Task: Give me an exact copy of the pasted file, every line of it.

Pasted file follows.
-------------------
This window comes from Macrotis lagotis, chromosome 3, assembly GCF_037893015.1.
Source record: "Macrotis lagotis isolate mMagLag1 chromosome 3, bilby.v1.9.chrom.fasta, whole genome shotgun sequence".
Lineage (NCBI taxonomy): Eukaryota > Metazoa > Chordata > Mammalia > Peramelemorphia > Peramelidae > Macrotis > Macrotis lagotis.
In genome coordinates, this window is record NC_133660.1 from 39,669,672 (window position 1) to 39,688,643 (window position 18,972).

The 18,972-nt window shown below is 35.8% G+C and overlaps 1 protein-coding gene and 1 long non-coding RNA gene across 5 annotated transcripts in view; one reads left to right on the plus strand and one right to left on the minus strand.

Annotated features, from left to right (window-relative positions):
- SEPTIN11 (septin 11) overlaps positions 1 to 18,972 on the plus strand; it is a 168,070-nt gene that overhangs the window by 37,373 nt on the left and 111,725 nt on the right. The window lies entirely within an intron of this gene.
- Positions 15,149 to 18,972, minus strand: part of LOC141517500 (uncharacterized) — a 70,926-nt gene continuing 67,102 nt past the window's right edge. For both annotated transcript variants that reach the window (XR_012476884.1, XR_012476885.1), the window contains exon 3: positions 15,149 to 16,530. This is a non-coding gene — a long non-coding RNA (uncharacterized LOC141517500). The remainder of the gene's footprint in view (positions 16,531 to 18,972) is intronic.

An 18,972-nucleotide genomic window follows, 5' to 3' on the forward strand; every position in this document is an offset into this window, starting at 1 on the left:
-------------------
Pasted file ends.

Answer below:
This window comes from Macrotis lagotis, chromosome 3, assembly GCF_037893015.1.
Source record: "Macrotis lagotis isolate mMagLag1 chromosome 3, bilby.v1.9.chrom.fasta, whole genome shotgun sequence".
Lineage (NCBI taxonomy): Eukaryota > Metazoa > Chordata > Mammalia > Peramelemorphia > Peramelidae > Macrotis > Macrotis lagotis.
In genome coordinates, this window is record NC_133660.1 from 39,669,672 (window position 1) to 39,688,643 (window position 18,972).

The 18,972-nt window shown below is 35.8% G+C and overlaps 1 protein-coding gene and 1 long non-coding RNA gene across 5 annotated transcripts in view; one reads left to right on the plus strand and one right to left on the minus strand.

Annotated features, from left to right (window-relative positions):
- SEPTIN11 (septin 11) overlaps positions 1 to 18,972 on the plus strand; it is a 168,070-nt gene that overhangs the window by 37,373 nt on the left and 111,725 nt on the right. The window lies entirely within an intron of this gene.
- Positions 15,149 to 18,972, minus strand: part of LOC141517500 (uncharacterized) — a 70,926-nt gene continuing 67,102 nt past the window's right edge. For both annotated transcript variants that reach the window (XR_012476884.1, XR_012476885.1), the window contains exon 3: positions 15,149 to 16,530. This is a non-coding gene — a long non-coding RNA (uncharacterized LOC141517500). The remainder of the gene's footprint in view (positions 16,531 to 18,972) is intronic.

An 18,972-nucleotide genomic window follows, 5' to 3' on the forward strand; every position in this document is an offset into this window, starting at 1 on the left: